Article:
Market conditions not the only outsourcing driver, buyers warned

26 April 2012

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26 April 2012 | Paul Snell

Current market conditions are not the only factor buyers need to consider when deciding whether or not to outsource.

This was the view of Julien Bouillot, global sourcing and procurement manager – EMEA indirect and capital at Bausch + Lomb, speaking as part of a panel discussion at the ProcureCon Indirect conference yesterday in London.

“Perhaps outsourcing is a viable reaction to current market economics, but it does not suffice,” he said. “I think you need to have a certain number of enablers to allow you to take advantage of it. That starts with leadership sponsorship, you need to make sure your company is behind you to drive this to successful completion. You need to make sure that you have processes, my experience being we do sometimes get lazy and lack focus and place responsibilities on our suppliers, forgetting about our own. And if you don’t have strong processes, regardless of market economics you will not be able to take advantage of successful outsourcing.”

Fellow panelist Felix Schoenemann, procurement director, global indirect materials and services at FrieslandCampina, said the current economy did give purchasing an opportunity. “I think it is a viable reaction to outsource, simply because the current market dynamics come with a sense of insecurity and that gives us a unique opportunity in procurement to leverage and put together attractive business cases in this area,” he said.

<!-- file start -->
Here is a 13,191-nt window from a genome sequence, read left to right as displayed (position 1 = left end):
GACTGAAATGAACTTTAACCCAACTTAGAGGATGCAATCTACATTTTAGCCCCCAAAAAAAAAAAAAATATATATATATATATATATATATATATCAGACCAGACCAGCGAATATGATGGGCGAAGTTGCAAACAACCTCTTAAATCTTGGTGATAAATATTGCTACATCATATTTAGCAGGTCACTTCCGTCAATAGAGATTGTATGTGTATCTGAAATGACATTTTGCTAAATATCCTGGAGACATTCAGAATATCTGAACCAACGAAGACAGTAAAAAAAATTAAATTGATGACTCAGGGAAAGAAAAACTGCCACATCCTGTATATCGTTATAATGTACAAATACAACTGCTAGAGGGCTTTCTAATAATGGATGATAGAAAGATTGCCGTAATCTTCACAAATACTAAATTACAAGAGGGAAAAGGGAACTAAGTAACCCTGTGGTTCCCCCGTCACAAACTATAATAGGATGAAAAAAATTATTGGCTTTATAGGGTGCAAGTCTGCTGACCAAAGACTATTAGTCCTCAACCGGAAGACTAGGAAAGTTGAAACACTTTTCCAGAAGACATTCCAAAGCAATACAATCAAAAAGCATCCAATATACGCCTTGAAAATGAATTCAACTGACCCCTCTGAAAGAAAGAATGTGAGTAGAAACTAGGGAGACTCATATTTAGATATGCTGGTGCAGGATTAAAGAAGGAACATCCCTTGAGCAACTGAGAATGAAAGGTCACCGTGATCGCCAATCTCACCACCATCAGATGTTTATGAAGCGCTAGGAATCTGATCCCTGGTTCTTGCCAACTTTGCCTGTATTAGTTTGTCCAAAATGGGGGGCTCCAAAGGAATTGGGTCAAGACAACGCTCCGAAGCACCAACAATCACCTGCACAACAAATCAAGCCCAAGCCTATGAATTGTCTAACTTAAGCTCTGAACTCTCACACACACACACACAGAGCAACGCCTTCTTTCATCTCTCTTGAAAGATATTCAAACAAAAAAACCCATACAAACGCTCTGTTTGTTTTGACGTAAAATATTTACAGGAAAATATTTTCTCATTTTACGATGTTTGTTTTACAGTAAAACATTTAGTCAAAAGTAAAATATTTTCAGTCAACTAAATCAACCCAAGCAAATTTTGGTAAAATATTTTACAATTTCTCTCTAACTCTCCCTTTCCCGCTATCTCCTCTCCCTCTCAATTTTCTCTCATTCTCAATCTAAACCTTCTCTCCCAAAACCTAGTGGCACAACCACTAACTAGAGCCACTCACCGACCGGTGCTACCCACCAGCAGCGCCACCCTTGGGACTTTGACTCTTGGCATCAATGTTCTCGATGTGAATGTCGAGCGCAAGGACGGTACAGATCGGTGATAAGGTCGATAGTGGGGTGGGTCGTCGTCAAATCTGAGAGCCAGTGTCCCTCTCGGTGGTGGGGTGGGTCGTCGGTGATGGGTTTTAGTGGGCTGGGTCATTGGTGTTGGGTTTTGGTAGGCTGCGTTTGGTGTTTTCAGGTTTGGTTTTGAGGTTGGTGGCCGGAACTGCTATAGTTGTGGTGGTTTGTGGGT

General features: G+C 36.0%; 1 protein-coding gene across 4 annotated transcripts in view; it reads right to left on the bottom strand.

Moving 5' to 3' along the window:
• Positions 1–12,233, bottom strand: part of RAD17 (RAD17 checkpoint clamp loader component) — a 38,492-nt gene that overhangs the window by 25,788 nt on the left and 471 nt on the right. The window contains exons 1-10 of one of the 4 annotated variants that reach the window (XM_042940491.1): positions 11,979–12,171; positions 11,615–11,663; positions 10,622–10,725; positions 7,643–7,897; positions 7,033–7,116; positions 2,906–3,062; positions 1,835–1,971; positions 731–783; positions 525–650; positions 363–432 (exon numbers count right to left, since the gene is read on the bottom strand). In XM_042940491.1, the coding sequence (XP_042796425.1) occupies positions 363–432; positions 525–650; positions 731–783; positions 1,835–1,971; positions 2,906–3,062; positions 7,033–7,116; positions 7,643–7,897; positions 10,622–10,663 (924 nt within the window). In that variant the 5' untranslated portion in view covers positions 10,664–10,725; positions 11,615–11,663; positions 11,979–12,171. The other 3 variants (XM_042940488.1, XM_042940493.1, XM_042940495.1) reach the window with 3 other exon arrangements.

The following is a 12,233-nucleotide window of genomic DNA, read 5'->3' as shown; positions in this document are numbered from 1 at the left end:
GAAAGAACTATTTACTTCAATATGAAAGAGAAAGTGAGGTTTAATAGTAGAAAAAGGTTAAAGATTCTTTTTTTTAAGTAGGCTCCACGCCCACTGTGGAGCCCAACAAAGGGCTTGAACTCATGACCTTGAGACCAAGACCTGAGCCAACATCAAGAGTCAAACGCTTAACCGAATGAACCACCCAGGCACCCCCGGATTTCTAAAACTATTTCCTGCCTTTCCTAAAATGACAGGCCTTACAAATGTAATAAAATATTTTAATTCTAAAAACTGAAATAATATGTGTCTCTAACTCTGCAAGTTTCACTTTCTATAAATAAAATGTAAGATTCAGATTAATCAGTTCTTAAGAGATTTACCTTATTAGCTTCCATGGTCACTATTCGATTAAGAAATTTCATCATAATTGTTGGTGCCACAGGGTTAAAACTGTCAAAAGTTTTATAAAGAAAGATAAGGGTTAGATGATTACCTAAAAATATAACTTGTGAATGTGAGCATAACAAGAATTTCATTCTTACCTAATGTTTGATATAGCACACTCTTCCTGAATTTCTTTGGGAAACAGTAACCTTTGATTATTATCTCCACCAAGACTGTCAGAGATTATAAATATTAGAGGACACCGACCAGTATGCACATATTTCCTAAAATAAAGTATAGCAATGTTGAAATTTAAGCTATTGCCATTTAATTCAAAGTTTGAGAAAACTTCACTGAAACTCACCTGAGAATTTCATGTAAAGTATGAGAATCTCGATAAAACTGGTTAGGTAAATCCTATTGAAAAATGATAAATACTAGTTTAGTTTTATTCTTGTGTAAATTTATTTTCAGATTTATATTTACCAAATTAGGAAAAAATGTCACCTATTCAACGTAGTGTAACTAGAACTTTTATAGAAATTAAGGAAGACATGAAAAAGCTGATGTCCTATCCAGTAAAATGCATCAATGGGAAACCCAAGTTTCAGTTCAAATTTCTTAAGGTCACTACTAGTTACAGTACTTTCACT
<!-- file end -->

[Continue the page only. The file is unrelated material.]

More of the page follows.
But Bouillot argued outsourcing was not a quick fix. “You have to have a long-term strategy and the organisation has to be behind this at the highest level,” he said. “The second thing is you have to have some resources - either people or capital - because it will take money to save money. An outsourcing project does not stop at the contract, it is a lot more complex, some of these projects take 12 to 18 months to be implemented. You have to make sure you have the resources to bring them to successful implementation.”

Ken Vanhoegaerden, director of sourcing at Chr. Hansen, argued that the outsourcing of direct and indirect services are often treated differently. “I think there is a big difference between outsourcing on the direct or indirect. Very often on the direct side you get into a close relationship with suppliers talking about joint investments, category planning, tight dialogue on how to use them. While on the indirect side, it is still very much focused on KPIs and performance management and we don’t go the step further, purely getting the performance we can find.”

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